The GAC said that both PRs demonstrated consistent improvement in programmatic and financial performance throughout the current implementation period. Performance across the Fund’s top ten indicators was 100%. However, the results for one indicator – multiple-drug-resistant TB (MDR-TB) – were only 44% of target. This GAC said that this was largely due to the low enrolment of MDR-TB patients which, in turn, was due to procurement delays and a global shortage of second line drugs at the Global Drug Facility (GDF).

When it reviewed the concept note, the TRP said that the main focus areas of the note are in line with a recent joint programme review, and that they reflect the main priorities of the national strategic plan. The TRP asked for 10 clarifications.

In its review, the GAC stressed the need to increase active case-finding. The GAC also said that the MDR initiatives in the concept note were insufficient.

The TRP clarifications and the GAC recommendations were addressed during the grant making stage. With respect to active case finding, the Ministry of Health agreed to expand health services in remote areas. Regarding MDR-TB, the GAC said that the coverage will increase from 38 townships (currently) to 100 townships in 2016. As a result, a total of 2,808 MDR-TB patients will be treated over four years. The GAC said that “although coverage levels are still woefully inadequate, it is nonetheless an important step forward in terms of MDR-TB program scale-up.”

In its review of the concept note, the GAC commented on the weaknesses of data systems in Myanmar. According to the GAC, the Secretariat’s country team for Myanmar said that the weaknesses will be addressed through a strategic initiative agreement with the government, co-financed by the Global Fund. The initiative will focus on strengthening the disease management information systems for the entire country, and on strengthening capacity for routine surveillance systems for all three diseases, including human resource capacity building in M&E at township, state and regional levels.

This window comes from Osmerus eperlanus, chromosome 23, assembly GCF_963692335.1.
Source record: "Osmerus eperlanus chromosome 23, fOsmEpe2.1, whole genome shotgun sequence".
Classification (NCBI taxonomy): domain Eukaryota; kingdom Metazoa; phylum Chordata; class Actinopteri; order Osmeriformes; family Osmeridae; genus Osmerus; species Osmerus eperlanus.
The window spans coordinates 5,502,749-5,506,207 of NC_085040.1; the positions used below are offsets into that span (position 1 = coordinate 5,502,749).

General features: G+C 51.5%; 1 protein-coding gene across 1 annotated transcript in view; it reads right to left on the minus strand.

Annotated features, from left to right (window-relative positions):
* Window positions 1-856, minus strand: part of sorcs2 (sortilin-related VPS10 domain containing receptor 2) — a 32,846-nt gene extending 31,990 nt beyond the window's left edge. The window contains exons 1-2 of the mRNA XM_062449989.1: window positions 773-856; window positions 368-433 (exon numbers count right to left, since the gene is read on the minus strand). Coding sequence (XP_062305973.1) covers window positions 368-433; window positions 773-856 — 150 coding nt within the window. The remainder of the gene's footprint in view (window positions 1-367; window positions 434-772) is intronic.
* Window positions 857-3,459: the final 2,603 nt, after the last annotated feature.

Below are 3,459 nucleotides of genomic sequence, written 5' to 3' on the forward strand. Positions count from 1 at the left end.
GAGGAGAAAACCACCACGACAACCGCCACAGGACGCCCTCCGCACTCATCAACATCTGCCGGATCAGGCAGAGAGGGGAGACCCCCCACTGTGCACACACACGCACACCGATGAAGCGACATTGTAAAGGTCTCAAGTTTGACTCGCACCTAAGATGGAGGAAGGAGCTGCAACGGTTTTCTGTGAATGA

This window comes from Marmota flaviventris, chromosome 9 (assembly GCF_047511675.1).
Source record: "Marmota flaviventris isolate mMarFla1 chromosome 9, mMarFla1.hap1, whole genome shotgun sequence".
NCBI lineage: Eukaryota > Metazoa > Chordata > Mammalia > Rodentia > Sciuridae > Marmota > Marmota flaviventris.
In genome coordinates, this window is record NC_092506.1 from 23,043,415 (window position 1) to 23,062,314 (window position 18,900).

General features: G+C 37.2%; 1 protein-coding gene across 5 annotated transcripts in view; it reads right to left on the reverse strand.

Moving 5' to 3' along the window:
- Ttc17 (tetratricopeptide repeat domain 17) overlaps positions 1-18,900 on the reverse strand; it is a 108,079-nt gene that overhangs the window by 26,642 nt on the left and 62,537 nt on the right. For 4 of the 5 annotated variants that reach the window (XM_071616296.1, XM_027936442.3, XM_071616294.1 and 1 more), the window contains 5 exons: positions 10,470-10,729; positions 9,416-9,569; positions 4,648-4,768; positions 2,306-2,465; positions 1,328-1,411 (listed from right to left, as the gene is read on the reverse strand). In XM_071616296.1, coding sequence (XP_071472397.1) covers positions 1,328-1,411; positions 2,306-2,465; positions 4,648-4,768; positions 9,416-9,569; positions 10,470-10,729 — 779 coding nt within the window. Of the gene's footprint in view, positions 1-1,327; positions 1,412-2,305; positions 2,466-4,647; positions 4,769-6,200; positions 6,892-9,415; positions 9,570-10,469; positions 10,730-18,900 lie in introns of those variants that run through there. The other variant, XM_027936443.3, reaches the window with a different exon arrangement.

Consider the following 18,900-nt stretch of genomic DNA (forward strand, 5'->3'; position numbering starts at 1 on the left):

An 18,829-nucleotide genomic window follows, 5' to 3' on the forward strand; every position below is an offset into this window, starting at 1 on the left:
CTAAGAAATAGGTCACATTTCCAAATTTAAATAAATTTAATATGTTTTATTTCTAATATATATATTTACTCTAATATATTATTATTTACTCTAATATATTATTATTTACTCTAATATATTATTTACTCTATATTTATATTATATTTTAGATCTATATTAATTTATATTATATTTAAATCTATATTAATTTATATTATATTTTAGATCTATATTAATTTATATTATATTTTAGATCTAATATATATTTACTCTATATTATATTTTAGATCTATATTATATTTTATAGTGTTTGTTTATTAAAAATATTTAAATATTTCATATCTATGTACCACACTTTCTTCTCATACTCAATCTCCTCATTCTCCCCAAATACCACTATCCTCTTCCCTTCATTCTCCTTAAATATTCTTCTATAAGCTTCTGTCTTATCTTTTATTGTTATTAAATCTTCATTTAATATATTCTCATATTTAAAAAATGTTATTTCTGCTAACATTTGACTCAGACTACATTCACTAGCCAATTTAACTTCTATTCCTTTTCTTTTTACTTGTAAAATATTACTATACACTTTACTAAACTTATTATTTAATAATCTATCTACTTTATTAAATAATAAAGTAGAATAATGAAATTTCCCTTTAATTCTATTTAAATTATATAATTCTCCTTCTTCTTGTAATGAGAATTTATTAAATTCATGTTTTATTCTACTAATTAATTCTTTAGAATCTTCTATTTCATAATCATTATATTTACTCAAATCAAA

The Global Fund is the primary source funding for the National Malaria Control Programme (NMCP), contributing about 19% of the funding need and 71% of the currently available funding.

The GAC said that the challenges of implementing the malaria grants in Myanmar are similar to those for the TB grants (see above). It said that the results of both PRs against certain indicators were affected by a rapid decline in malaria cases. The overall performance rating for both PRs in the current implementation period is B1.

The GAC said that the interventions proposed for the next implementation period are fully aligned with the National Strategic Plan for Malaria 2011–2015. The focus is on increasing the LLIN coverage in high-risk areas and on some moderate-risk areas, and on providing testing and malaria treatment.

In its review of the concept note, the TRP said that the note builds on approaches that have been proven to be effective in the local and international context, and that the interventions are at a scale that has potential for impact. The TRP noted that there is good involvement of partners in the implementation plan. The TRP asked for 15 clarifications.

In its review of the concept note, the GAC recommended that during grant-making and implementation greater attention be paid to coordination, and to ensuring synergies and complementarity of investments with partners that are co-financing the NMCP.

The TRP clarifications and the GAC recommendations were addressed during grant making.

Information for this article was taken from Board Decision B28-EDP-24 and from Board Document GF-B28-ER18, the Report of the Secretariat Funding Recommendations for June 2013. The latter document is not available on the Global Fund website. The text of the Board decision will be included in an electronic decisions document to be released after the Board meeting in Sri Lanka (18–19 June).